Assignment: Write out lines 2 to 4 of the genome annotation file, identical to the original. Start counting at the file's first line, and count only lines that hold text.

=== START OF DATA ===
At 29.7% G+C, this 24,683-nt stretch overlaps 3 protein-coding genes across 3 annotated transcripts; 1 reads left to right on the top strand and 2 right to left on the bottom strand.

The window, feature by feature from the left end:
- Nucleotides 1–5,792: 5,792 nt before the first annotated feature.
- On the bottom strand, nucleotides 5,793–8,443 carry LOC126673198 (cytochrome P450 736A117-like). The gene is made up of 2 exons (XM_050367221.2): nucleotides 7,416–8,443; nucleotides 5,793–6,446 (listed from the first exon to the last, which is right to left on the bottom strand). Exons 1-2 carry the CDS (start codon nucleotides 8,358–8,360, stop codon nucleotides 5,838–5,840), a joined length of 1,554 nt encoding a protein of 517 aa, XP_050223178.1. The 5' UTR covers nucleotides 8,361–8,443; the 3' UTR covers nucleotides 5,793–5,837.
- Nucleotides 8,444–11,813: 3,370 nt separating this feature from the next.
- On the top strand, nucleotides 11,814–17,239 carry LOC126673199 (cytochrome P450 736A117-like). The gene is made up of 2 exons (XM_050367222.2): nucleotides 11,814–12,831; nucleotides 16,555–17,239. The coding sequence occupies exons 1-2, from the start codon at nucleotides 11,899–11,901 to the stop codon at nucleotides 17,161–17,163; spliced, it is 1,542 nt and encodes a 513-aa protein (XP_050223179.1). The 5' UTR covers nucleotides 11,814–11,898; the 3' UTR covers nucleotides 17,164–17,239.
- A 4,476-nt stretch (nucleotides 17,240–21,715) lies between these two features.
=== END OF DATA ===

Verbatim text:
The window, feature by feature from the left end:
- Nucleotides 1–5,792: 5,792 nt before the first annotated feature.
- On the bottom strand, nucleotides 5,793–8,443 carry LOC126673198 (cytochrome P450 736A117-like). The gene is made up of 2 exons (XM_050367221.2): nucleotides 7,416–8,443; nucleotides 5,793–6,446 (listed from the first exon to the last, which is right to left on the bottom strand). Exons 1-2 carry the CDS (start codon nucleotides 8,358–8,360, stop codon nucleotides 5,838–5,840), a joined length of 1,554 nt encoding a protein of 517 aa, XP_050223178.1. The 5' UTR covers nucleotides 8,361–8,443; the 3' UTR covers nucleotides 5,793–5,837.